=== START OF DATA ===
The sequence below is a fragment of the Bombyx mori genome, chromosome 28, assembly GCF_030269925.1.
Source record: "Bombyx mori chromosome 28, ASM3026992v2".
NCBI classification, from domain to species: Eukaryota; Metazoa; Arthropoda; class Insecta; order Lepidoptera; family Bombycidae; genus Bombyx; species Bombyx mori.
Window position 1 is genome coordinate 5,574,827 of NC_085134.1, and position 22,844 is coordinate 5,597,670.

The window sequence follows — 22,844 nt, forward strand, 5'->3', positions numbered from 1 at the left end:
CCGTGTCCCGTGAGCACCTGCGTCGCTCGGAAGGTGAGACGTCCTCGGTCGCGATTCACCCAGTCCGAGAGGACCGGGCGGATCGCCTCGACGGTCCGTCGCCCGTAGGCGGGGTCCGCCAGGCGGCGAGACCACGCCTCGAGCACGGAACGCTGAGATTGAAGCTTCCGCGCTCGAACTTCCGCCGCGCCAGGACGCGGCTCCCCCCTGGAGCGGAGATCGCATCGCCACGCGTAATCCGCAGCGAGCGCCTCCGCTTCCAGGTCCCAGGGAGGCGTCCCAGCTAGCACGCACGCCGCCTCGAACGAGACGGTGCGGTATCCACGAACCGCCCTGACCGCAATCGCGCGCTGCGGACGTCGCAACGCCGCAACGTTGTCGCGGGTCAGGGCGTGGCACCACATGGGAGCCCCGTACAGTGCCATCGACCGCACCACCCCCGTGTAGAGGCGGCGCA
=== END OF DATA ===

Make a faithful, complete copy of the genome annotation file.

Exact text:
The sequence below is a fragment of the Bombyx mori genome, chromosome 28, assembly GCF_030269925.1.
Source record: "Bombyx mori chromosome 28, ASM3026992v2".
NCBI classification, from domain to species: Eukaryota; Metazoa; Arthropoda; class Insecta; order Lepidoptera; family Bombycidae; genus Bombyx; species Bombyx mori.
Window position 1 is genome coordinate 5,574,827 of NC_085134.1, and position 22,844 is coordinate 5,597,670.

The window sequence follows — 22,844 nt, forward strand, 5'->3', positions numbered from 1 at the left end:
CCGTGTCCCGTGAGCACCTGCGTCGCTCGGAAGGTGAGACGTCCTCGGTCGCGATTCACCCAGTCCGAGAGGACCGGGCGGATCGCCTCGACGGTCCGTCGCCCGTAGGCGGGGTCCGCCAGGCGGCGAGACCACGCCTCGAGCACGGAACGCTGAGATTGAAGCTTCCGCGCTCGAACTTCCGCCGCGCCAGGACGCGGCTCCCCCCTGGAGCGGAGATCGCATCGCCACGCGTAATCCGCAGCGAGCGCCTCCGCTTCCAGGTCCCAGGGAGGCGTCCCAGCTAGCACGCACGCCGCCTCGAACGAGACGGTGCGGTATCCACGAACCGCCCTGACCGCAATCGCGCGCTGCGGACGTCGCAACGCCGCAACGTTGTCGCGGGTCAGGGCGTGGCACCACATGGGAGCCCCGTACAGTGCCATCGACCGCACCACCCCCGTGTAGAGGCGGCGCA